The current congressional stalemate over funding the Department of Homeland Security past the end of the week has real-world implications for everyone in this country. DHS' primary responsibility is to ensure the safety and security of all U.S. residents. Anything that disrupts that mission puts all of us in danger.
In some year-end reviews of labor in 2012 (here and here), we see an important missed connection that the union movement is committed to building in 2013. While these reviews identify important worker struggles throughout the year, they fail to recognize that all workers—immigrant, public, private, low-wage and middle-class—share values and experiences that unite them in a broad-based union movement. A major theme of many of last year’s important labor struggles was how immigrant workers and the union movement came together in local communities to win justice.
Immigrant families with a spouse, child or parent who is a U.S. citizen will no longer be torn from each other when a family member who is an aspiring citizen begins the process of obtaining lawful permanent resident status in the United States, under a new federal rule on immigration announced Wednesday. Secretary of Homeland Security Janet Napolitano says the rule:
Facilitates the legal immigration process and reduces the amount of time that U.S. citizens are separated from their immediate relatives who are in the process of obtaining an immigrant visa.
Starting today, more than a million young aspiring citizens who were brought to this country as children (known as “DREAMers”) can apply for U.S. residency and a work permit under the terms of a new policy announced by the Obama Administration last month. The application forms are posted online at the Department of Homeland Security.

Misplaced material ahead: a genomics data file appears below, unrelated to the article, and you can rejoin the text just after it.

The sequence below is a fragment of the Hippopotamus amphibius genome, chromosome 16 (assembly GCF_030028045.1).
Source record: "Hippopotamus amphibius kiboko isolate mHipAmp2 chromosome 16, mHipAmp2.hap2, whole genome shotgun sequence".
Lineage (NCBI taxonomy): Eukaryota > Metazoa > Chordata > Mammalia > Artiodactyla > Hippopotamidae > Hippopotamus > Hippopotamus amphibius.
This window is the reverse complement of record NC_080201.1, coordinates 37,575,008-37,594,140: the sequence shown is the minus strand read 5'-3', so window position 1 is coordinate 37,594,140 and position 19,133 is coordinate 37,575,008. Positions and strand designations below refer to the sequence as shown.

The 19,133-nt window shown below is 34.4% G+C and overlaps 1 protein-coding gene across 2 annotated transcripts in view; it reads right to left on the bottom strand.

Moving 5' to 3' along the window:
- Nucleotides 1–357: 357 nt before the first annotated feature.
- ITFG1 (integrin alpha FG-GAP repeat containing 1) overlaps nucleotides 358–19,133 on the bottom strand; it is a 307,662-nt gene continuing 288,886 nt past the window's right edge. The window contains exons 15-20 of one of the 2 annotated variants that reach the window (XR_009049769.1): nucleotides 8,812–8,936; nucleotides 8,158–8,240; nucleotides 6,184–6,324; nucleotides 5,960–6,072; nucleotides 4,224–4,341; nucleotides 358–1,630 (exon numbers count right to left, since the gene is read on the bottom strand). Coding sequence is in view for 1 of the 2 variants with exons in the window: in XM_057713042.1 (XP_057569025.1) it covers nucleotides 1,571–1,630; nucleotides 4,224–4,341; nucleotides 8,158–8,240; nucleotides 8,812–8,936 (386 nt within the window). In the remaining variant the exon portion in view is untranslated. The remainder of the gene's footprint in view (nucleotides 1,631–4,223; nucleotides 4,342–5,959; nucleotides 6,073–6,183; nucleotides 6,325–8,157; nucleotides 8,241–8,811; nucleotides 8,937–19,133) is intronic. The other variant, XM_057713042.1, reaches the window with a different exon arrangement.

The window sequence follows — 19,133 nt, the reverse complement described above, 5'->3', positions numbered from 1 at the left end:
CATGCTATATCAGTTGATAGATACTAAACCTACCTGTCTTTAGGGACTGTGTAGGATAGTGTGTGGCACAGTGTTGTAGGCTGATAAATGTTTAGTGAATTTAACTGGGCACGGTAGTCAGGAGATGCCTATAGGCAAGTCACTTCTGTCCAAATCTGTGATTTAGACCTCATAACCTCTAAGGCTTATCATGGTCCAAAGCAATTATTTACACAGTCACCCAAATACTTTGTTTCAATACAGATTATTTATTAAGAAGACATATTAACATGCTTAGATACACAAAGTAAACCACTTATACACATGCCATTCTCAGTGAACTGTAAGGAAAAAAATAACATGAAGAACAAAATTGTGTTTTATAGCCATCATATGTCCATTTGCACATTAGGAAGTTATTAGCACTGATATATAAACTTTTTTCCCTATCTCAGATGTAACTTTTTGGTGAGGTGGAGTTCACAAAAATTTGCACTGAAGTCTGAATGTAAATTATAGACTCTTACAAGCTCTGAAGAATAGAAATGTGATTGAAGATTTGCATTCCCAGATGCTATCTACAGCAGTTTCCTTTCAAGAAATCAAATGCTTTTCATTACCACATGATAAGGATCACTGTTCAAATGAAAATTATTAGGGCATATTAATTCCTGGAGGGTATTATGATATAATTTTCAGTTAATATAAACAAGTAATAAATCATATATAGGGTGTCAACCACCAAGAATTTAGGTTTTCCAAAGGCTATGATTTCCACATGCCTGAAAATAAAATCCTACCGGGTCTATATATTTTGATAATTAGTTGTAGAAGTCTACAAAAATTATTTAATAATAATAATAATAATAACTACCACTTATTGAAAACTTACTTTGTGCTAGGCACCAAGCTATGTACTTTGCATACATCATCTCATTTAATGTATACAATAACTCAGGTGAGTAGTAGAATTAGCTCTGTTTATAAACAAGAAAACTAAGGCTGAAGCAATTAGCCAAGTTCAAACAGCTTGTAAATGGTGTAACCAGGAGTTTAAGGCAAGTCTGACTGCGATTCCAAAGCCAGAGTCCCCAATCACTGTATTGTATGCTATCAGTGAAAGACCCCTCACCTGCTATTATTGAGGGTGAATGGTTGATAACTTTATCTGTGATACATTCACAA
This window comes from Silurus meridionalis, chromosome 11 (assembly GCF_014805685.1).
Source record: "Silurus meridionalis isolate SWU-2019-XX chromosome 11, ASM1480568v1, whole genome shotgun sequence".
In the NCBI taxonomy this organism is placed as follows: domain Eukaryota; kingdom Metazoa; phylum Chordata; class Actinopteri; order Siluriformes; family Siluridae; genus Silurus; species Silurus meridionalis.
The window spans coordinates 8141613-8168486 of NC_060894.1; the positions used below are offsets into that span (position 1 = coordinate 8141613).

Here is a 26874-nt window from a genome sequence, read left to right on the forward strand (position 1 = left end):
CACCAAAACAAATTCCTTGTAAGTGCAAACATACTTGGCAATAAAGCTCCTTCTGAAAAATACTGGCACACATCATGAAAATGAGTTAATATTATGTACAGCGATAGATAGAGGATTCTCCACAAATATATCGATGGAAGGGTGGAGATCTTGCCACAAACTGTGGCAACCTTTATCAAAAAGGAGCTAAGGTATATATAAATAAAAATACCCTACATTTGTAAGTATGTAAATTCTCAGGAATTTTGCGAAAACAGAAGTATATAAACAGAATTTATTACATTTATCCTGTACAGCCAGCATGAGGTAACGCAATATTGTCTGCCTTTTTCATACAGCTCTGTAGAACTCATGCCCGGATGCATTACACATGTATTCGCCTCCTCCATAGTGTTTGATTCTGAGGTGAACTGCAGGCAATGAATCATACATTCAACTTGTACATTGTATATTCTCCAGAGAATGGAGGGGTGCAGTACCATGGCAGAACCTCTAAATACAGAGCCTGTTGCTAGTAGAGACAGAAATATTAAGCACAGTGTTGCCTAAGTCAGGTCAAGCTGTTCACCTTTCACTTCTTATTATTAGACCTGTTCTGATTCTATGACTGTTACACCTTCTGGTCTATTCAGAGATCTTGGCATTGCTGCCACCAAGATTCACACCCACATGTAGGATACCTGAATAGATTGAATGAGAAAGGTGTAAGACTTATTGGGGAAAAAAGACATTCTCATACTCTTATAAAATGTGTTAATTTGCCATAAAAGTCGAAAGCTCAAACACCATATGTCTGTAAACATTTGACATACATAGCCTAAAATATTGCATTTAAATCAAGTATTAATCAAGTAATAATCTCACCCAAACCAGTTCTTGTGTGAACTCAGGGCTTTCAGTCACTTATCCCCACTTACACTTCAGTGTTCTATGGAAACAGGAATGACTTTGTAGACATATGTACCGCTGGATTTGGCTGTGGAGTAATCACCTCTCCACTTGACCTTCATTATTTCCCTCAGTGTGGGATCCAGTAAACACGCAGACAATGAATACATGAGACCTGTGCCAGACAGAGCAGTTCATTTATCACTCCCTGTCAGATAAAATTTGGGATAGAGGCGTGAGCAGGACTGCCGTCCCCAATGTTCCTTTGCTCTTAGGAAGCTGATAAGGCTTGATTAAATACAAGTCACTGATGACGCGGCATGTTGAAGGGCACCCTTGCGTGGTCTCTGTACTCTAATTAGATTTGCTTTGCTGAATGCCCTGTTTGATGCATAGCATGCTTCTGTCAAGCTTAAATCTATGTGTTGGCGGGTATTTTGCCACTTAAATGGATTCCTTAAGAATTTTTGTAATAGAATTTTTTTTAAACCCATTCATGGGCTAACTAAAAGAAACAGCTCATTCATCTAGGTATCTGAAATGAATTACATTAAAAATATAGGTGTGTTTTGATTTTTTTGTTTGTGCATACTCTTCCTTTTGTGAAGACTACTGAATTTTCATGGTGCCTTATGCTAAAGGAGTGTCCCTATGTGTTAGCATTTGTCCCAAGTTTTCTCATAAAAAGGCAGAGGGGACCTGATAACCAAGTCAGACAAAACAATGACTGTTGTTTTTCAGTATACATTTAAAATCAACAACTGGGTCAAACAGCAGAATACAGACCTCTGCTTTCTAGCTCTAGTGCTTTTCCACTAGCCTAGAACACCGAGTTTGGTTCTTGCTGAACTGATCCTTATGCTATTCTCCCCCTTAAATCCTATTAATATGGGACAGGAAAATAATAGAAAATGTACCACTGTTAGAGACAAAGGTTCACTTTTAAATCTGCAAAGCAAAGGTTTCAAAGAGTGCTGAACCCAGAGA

Whether it's a Katrina-like hurricane, major earthquake or devastating terrorist attack, the decline in America’s industrial manufacturing base and the nation’s reliance on foreign suppliers for goods formerly made in the U.S.A. threatens our ability to prevent, repair and recover from a major catastrophe, a new report reveals.
The AFL-CIO and the National Immigration Forum (NIF) sent a joint letter yesterday to Department of Homeland Security Secretary Janet Napolitano stressing the urgent need to change the Secure Communities program.
The United States faces grave immigration and citizenship challenges, says AFL-CIO President Richard Trumka, and the nation must confront those challenges “with a movement to fight against intimidation, and for an economy and a nation that honors the dignity of all workers and our fundamental freedoms every single day.”